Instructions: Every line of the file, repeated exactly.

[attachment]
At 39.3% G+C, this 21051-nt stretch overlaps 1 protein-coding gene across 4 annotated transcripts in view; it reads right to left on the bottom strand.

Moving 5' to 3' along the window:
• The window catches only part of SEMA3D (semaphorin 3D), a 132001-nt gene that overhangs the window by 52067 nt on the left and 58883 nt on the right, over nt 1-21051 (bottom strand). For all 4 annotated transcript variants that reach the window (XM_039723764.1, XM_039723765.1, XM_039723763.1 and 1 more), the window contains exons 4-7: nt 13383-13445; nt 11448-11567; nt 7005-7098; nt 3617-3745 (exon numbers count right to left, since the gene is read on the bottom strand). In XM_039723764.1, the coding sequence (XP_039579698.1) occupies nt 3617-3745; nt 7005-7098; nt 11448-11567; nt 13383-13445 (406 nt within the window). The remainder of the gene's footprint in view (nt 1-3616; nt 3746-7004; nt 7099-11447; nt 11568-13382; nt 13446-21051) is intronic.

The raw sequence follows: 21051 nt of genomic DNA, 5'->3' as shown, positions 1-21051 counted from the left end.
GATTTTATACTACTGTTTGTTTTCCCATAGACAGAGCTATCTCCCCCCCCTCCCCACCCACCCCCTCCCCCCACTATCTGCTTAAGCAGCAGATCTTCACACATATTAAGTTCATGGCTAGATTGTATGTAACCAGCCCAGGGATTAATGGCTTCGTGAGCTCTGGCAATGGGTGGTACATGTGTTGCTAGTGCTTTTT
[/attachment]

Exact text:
At 39.3% G+C, this 21051-nt stretch overlaps 1 protein-coding gene across 4 annotated transcripts in view; it reads right to left on the bottom strand.

Moving 5' to 3' along the window:
• The window catches only part of SEMA3D (semaphorin 3D), a 132001-nt gene that overhangs the window by 52067 nt on the left and 58883 nt on the right, over nt 1-21051 (bottom strand). For all 4 annotated transcript variants that reach the window (XM_039723764.1, XM_039723765.1, XM_039723763.1 and 1 more), the window contains exons 4-7: nt 13383-13445; nt 11448-11567; nt 7005-7098; nt 3617-3745 (exon numbers count right to left, since the gene is read on the bottom strand). In XM_039723764.1, the coding sequence (XP_039579698.1) occupies nt 3617-3745; nt 7005-7098; nt 11448-11567; nt 13383-13445 (406 nt within the window). The remainder of the gene's footprint in view (nt 1-3616; nt 3746-7004; nt 7099-11447; nt 11568-13382; nt 13446-21051) is intronic.

The raw sequence follows: 21051 nt of genomic DNA, 5'->3' as shown, positions 1-21051 counted from the left end.
GATTTTATACTACTGTTTGTTTTCCCATAGACAGAGCTATCTCCCCCCCCTCCCCACCCACCCCCTCCCCCCACTATCTGCTTAAGCAGCAGATCTTCACACATATTAAGTTCATGGCTAGATTGTATGTAACCAGCCCAGGGATTAATGGCTTCGTGAGCTCTGGCAATGGGTGGTACATGTGTTGCTAGTGCTTTTT